Welcome Back! How were your holidays? Alex and I relaxed as much as possible and we’re slowly but surely settling into Louisville.
My current thrift obsession is Bakelite, an early plastic used for everything from radio and telephone casings to kitchenware, jewelry and toys. There’s a trick to Bakelite identification (I use Semichrome polish) and the thrill of finding a piece at a thrift store fills me with a naughty sort of glee since I am a bargain hunter as well as a vintage one. If you are learning how to identify Bakelite through trial and error as I am, the thrift scene is more forgiving of your budget than an antique store is likely to be and you don’t beat yourself up as badly when you make a mistake. Sadly, Louisville’s thrift scene is rather spartan compared to what I became used to in Denver and the pickings have been slim – Bakelite or otherwise. That said, if you’re from Louisville and think there are any thrift or vintage stores I should check out, please let me know via comment or email. I will happily give you credit for your recommendations!
So, have you put together what today’s “I Spy” is about? If you guessed “Vintage Plastic” you are correct. Specifically, “Vintage Plastic Jewelry”. I thought I was becoming a fairly savvy vintage plastic jewelry shopper, but this Instagram post from Anne (@jarekwastaken) gave me pause:
Did you know about Lea Stein? I sure didn’t. A quick Wikipedia search taught me that Ms. Stein (1931-) “is a French artist and accessories maker.” Around 1965, her interests turned to plastic and she partnered with her husband, a chemist, to create a unique process of layering thin sheets of plastic, baking them and then cutting them into shapes. This description of Ms. Stein’s process reminds me of how croissant dough is “laminated”. To make croissant dough, layers of dough and butter are alternated, formed into shapes, baked and cooled – a difficult process that can take several days. In Ms. Stein’s case, the thin sheets of plastic can be thought of as the dough and the colors, textures and fabrics can be thought of as the butter. Instead of a few days, Ms. Stein’s process can take as long as six months.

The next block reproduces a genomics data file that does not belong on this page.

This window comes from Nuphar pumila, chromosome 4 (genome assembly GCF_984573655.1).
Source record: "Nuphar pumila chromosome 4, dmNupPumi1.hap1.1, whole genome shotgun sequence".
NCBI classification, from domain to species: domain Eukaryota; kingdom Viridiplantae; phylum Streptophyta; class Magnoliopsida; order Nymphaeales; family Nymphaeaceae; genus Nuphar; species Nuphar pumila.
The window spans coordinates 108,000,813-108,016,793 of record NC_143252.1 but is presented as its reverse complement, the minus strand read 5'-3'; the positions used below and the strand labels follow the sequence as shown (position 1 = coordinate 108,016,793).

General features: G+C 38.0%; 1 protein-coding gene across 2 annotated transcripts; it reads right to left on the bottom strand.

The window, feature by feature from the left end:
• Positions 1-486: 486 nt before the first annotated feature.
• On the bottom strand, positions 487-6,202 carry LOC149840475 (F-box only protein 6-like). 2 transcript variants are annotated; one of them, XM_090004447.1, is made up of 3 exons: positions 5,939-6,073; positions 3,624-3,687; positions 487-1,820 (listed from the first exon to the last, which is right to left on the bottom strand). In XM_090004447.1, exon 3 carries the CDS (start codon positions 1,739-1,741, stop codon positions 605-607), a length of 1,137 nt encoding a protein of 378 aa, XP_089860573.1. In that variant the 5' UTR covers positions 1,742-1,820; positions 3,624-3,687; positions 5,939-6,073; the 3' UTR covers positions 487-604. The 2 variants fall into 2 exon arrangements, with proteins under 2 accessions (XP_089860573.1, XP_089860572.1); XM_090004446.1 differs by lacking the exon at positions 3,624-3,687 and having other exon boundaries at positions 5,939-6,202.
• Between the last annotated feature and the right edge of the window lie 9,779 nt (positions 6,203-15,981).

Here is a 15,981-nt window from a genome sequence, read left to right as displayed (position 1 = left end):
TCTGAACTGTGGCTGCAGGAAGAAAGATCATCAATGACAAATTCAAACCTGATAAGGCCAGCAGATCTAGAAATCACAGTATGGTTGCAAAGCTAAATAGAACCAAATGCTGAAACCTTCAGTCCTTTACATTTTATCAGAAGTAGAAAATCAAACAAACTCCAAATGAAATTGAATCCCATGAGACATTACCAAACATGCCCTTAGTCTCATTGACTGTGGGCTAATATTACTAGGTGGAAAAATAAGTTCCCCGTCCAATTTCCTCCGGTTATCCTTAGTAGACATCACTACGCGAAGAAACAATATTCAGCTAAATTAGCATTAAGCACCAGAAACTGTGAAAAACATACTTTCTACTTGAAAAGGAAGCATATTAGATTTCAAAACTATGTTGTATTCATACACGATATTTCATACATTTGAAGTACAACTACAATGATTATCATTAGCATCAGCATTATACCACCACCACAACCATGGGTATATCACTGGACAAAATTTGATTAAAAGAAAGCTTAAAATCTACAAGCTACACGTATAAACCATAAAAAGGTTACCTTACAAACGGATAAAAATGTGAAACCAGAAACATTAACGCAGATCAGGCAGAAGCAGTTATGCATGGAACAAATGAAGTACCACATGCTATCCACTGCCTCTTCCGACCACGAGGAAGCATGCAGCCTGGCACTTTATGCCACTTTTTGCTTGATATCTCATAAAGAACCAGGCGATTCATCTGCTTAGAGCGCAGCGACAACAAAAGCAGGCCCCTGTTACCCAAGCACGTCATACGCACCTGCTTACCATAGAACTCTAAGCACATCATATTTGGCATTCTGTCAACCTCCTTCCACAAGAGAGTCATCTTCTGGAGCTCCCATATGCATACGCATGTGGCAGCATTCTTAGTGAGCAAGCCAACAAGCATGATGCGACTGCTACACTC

Many of Ms. Stein’s works were created between two periods: The first being 1969 to 1981. This initial grouping is considered to be “vintage” and pieces created from 1991 to the present are considered to be “modern”. Bakelite is among the types of plastic Ms. Stein worked with in the vintage grouping. I don’t know about you, but thinking I might come across a piece that is a Lea Stein and also Bakelite makes it twice as much fun to hunt for these goodies. So, keep an eye out! Ms. Stein’s brooches are named (for example, “Ric the Airedale Terrier”), feature an inscribed clasp and each named design was usually created in more than one variety of color and/or pattern. Lea Stein brooches and bracelets are highly collectible and often sell for hundreds of dollars. Do you own a Lea Stein?